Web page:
Kingdoms / Animalia / Craniata / Aves / Anseriformes / Anatidae / Dendrocygna / Species
< > Dendrocygna javanica - Lesser whistling-duck (Click photographs/illustrations: full picture & further details)









Click image to return to Waterfowl Contents FlowchartCONTENTS

Click image for list of Waterfowl Species

Click image for list of Waterfowl Agents
Click image for list of Waterfowl Diseases
Click image for list of Waterfowl Environmental Events / Factors

Return to top of page

General and References

Alternative Names (Synonyms)

Lesser Tree Duck
Javan Tree Duck
Indian Whistling Duck
Javan Whistling duck
Lesser Whistling Teal
Zwergpfeifgans (German)
Javapfeifgans (German)
Dendrocygne de l'Inde (French)
Dendrocygne siffleur (French)
SuirirÝ de Java (Spanish)
Pato silbador de la India (Spanish)

Names for newly-hatched

Duckling, downy.

Names for non-breeding males or other colour-phases


Return to top of page


Species Author

Debra Bourne

Major References

B1, B3, B4, B8, B19, B25, B26.

Aviculture references:
B7, B29, B30, B97
D1, D8

Other References

Click image for main Reference Section

Return to top of page

TAXA Group (where information has been collated for an entire group on a modular basis)

Parent Group

Specific Needs Group referenced in Management Techniques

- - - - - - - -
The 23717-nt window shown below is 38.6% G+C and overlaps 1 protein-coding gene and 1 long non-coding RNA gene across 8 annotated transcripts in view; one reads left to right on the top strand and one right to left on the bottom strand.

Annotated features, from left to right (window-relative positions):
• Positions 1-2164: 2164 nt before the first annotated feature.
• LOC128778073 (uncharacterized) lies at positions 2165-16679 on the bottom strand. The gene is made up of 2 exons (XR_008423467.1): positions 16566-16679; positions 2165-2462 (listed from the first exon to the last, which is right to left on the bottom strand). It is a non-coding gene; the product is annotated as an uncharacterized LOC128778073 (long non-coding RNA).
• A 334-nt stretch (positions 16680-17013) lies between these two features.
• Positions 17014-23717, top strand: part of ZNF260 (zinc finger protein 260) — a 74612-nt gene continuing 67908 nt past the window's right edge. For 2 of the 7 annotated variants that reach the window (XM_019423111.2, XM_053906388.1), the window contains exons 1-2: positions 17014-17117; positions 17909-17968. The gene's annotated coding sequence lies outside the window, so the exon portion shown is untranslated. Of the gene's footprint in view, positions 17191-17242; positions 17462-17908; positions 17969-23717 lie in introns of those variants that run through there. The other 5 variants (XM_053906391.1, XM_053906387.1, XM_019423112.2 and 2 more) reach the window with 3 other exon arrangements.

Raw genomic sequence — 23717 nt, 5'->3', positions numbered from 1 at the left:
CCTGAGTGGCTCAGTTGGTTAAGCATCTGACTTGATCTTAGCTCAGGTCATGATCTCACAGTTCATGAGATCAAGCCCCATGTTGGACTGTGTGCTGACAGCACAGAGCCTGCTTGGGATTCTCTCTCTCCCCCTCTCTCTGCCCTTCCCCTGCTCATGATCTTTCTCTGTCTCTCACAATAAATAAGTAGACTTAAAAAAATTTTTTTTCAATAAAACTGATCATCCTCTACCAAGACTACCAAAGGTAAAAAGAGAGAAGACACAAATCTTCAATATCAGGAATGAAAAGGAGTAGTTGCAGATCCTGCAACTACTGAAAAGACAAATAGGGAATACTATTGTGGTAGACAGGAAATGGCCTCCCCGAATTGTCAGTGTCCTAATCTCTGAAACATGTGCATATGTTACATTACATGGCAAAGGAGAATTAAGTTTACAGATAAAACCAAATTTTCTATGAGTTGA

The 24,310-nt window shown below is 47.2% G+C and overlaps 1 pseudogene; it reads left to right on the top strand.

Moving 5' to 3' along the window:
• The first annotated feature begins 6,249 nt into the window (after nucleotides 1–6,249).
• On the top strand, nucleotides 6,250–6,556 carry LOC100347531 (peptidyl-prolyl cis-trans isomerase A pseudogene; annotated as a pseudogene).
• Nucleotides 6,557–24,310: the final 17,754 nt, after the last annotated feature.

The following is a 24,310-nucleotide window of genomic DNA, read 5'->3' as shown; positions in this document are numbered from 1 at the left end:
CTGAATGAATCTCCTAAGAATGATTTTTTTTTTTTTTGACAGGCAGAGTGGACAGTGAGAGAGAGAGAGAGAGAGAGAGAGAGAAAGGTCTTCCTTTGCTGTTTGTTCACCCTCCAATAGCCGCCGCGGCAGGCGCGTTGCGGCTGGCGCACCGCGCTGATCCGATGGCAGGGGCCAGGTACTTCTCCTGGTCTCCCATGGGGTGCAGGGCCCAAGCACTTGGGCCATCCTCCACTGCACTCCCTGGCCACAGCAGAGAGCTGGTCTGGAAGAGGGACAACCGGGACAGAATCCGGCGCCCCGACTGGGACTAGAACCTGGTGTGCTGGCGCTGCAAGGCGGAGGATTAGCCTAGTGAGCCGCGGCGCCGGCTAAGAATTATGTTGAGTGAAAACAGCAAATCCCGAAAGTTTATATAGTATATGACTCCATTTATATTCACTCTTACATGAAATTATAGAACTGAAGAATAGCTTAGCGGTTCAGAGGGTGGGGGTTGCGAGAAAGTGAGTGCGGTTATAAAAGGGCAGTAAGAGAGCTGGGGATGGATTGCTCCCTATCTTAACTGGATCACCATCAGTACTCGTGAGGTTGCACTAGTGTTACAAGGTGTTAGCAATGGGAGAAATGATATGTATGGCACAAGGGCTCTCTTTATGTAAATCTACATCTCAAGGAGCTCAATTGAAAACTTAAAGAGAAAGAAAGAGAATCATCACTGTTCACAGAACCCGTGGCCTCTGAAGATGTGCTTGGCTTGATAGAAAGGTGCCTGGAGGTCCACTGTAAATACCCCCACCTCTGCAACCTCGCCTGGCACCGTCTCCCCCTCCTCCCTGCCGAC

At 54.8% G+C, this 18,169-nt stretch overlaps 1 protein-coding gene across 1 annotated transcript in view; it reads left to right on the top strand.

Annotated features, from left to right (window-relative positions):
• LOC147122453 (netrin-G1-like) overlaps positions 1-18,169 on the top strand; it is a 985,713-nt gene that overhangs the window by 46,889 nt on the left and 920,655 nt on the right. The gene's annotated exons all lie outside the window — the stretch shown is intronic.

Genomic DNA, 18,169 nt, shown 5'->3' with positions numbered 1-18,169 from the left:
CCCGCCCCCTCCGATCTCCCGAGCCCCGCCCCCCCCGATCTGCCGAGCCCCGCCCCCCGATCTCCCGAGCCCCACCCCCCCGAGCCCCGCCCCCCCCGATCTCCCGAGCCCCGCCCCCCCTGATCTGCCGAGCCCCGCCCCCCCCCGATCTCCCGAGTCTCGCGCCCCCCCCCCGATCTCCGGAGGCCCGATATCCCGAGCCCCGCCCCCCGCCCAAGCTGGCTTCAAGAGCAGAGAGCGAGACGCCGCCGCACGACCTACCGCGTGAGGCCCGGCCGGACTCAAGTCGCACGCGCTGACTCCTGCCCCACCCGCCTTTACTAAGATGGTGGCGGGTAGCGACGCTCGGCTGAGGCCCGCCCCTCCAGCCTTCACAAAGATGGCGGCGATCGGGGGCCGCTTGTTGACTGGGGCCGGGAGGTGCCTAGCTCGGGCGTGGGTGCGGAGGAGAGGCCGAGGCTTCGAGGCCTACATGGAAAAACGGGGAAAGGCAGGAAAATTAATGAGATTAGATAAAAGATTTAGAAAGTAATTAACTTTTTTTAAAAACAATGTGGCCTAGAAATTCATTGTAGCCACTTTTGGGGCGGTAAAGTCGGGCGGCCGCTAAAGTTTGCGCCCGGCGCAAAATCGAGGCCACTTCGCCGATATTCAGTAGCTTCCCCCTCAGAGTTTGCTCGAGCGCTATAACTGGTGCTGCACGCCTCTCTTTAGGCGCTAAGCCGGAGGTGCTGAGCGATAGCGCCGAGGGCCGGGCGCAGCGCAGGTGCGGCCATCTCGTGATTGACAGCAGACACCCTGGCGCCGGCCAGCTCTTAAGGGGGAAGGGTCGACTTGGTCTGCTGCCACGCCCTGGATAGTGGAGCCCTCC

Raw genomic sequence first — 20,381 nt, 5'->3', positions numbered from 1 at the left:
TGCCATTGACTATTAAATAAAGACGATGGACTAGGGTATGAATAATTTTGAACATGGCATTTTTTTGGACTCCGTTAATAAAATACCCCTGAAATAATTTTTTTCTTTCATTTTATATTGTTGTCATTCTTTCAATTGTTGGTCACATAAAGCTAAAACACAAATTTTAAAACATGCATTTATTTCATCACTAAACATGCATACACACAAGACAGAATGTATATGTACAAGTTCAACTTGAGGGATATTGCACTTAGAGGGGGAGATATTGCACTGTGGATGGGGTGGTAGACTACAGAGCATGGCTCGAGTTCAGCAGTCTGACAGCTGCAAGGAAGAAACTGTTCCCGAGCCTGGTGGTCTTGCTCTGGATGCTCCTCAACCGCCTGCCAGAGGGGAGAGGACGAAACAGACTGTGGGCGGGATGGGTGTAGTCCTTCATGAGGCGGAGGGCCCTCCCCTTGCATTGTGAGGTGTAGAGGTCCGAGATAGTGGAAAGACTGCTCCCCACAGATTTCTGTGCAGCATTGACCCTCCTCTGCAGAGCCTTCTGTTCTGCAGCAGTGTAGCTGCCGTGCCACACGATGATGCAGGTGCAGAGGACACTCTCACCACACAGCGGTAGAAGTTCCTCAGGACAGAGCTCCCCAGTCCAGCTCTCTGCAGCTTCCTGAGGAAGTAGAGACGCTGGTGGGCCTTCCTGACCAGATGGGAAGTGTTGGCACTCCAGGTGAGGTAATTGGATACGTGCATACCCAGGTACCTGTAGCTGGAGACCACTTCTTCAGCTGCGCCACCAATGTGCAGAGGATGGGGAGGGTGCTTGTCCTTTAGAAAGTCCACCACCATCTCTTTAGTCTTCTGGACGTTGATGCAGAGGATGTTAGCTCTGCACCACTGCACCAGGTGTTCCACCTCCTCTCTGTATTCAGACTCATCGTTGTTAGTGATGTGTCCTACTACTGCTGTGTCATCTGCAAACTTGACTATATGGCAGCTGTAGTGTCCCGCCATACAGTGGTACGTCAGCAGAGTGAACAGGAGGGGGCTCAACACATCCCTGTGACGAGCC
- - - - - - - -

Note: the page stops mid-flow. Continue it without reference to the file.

Return to top of page

Aviculture Information


General information:
  • Whistling-ducks generally do well, either in pens or in a park with access to extensive water area and good natural cover. They are gregarious outside the breeding season, and groups may bully smaller duck species, so should be kept in large areas, in which other birds have room to escape. Most need shelter in severe weather and a well-sheltered pen with frost-free night quarters for winter is suggested, or plenty of ground cover and/or straw to stand on, as they are susceptible to frostbite. They may be kept fully-flighted in aviaries, and have also been kept full-winged in open pens, tending not to wander. Perches should be provided at an appropriate height for pinioned or wing-clipped birds. Commercial pellets and grain are suitable for feeding.
  • Elevated nest boxes are appreciated by most species, although pinioned birds will use ground-level boxes; boxes may be placed over water or land. Eggs may be incubated by bantams and ducklings may be bantam-reared. Many species have been sucessfully parent-reared in captivity. Pairs kept isolated and fully flighted in a covered pen, with high-hung nest boxes "seldom fail to rear broods" (B7). Whistling-duck species may hybridise with one another and therefore should be kept in seperate enclosures, and hybridisation has also occasionally been reported with Netta peposaca - Rosy-billed pochard.

(J23.13.w10, B7, B29, B97).

Species-specific information:

  • Probably the least hardy of the whistling-ducks.
  • Rarely bred. Nest in close ground cover, ground-level nest box or perhaps raised nest box. Lay usually May to June.
  • May hybridise with Dendrocygna bicolor - Fulvous whistling-duck.

(J23.13.w10, B29, B30, D1)

Aviornis UK Ringing Scheme recommended average closed ring size: K 10.0mm (D8).

Management Techniques

Click image for main Aviculture Section

Return to top of page

External Appearance (Morphology)

Measurement & Weight

Length 15-16" 38-40cm (B1, B3)
Adult weight General Approximately 450-600g (B1, B3); 1-1.0lb (B8)
Male --
Female --
Newly-hatched weight --
Growth rate --

Return to top of page


Adult Bill Male Dark grey
Variations (If present) --